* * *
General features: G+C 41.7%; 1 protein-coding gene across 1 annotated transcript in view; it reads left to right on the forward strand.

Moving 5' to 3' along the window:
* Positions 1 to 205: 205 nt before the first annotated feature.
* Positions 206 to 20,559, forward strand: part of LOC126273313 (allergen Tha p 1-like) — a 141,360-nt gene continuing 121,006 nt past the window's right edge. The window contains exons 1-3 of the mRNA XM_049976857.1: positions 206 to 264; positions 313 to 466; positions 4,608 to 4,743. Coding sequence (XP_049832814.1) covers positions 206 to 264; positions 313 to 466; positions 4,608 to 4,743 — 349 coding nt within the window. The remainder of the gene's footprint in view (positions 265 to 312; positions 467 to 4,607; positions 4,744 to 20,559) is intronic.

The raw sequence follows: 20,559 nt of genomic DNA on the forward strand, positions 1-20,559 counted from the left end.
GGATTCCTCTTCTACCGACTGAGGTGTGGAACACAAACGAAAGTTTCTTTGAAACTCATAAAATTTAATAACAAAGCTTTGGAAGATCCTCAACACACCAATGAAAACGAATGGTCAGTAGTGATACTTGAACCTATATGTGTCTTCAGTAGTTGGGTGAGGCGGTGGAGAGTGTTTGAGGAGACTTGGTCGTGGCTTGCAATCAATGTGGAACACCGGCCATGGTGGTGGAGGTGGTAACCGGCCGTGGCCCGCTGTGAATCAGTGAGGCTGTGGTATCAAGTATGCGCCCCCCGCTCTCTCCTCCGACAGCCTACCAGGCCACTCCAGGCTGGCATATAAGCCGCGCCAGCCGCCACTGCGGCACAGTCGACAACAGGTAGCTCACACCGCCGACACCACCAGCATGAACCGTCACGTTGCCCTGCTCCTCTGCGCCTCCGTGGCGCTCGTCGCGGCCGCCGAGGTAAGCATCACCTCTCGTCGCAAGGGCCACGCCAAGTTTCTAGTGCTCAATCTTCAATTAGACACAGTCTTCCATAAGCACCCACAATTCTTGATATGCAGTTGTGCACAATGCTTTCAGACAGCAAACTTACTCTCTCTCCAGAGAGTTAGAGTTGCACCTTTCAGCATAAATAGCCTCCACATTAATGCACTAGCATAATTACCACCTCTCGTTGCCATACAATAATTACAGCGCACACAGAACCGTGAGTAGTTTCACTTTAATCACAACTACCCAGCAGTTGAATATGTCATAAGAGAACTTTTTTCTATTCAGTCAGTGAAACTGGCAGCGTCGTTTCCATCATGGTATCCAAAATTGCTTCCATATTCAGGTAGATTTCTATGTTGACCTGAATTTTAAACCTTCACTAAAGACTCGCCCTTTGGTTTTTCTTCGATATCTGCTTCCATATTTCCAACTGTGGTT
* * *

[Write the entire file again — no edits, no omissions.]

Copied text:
General features: G+C 41.7%; 1 protein-coding gene across 1 annotated transcript in view; it reads left to right on the forward strand.

Moving 5' to 3' along the window:
* Positions 1 to 205: 205 nt before the first annotated feature.
* Positions 206 to 20,559, forward strand: part of LOC126273313 (allergen Tha p 1-like) — a 141,360-nt gene continuing 121,006 nt past the window's right edge. The window contains exons 1-3 of the mRNA XM_049976857.1: positions 206 to 264; positions 313 to 466; positions 4,608 to 4,743. Coding sequence (XP_049832814.1) covers positions 206 to 264; positions 313 to 466; positions 4,608 to 4,743 — 349 coding nt within the window. The remainder of the gene's footprint in view (positions 265 to 312; positions 467 to 4,607; positions 4,744 to 20,559) is intronic.

The raw sequence follows: 20,559 nt of genomic DNA on the forward strand, positions 1-20,559 counted from the left end.
GGATTCCTCTTCTACCGACTGAGGTGTGGAACACAAACGAAAGTTTCTTTGAAACTCATAAAATTTAATAACAAAGCTTTGGAAGATCCTCAACACACCAATGAAAACGAATGGTCAGTAGTGATACTTGAACCTATATGTGTCTTCAGTAGTTGGGTGAGGCGGTGGAGAGTGTTTGAGGAGACTTGGTCGTGGCTTGCAATCAATGTGGAACACCGGCCATGGTGGTGGAGGTGGTAACCGGCCGTGGCCCGCTGTGAATCAGTGAGGCTGTGGTATCAAGTATGCGCCCCCCGCTCTCTCCTCCGACAGCCTACCAGGCCACTCCAGGCTGGCATATAAGCCGCGCCAGCCGCCACTGCGGCACAGTCGACAACAGGTAGCTCACACCGCCGACACCACCAGCATGAACCGTCACGTTGCCCTGCTCCTCTGCGCCTCCGTGGCGCTCGTCGCGGCCGCCGAGGTAAGCATCACCTCTCGTCGCAAGGGCCACGCCAAGTTTCTAGTGCTCAATCTTCAATTAGACACAGTCTTCCATAAGCACCCACAATTCTTGATATGCAGTTGTGCACAATGCTTTCAGACAGCAAACTTACTCTCTCTCCAGAGAGTTAGAGTTGCACCTTTCAGCATAAATAGCCTCCACATTAATGCACTAGCATAATTACCACCTCTCGTTGCCATACAATAATTACAGCGCACACAGAACCGTGAGTAGTTTCACTTTAATCACAACTACCCAGCAGTTGAATATGTCATAAGAGAACTTTTTTCTATTCAGTCAGTGAAACTGGCAGCGTCGTTTCCATCATGGTATCCAAAATTGCTTCCATATTCAGGTAGATTTCTATGTTGACCTGAATTTTAAACCTTCACTAAAGACTCGCCCTTTGGTTTTTCTTCGATATCTGCTTCCATATTTCCAACTGTGGTT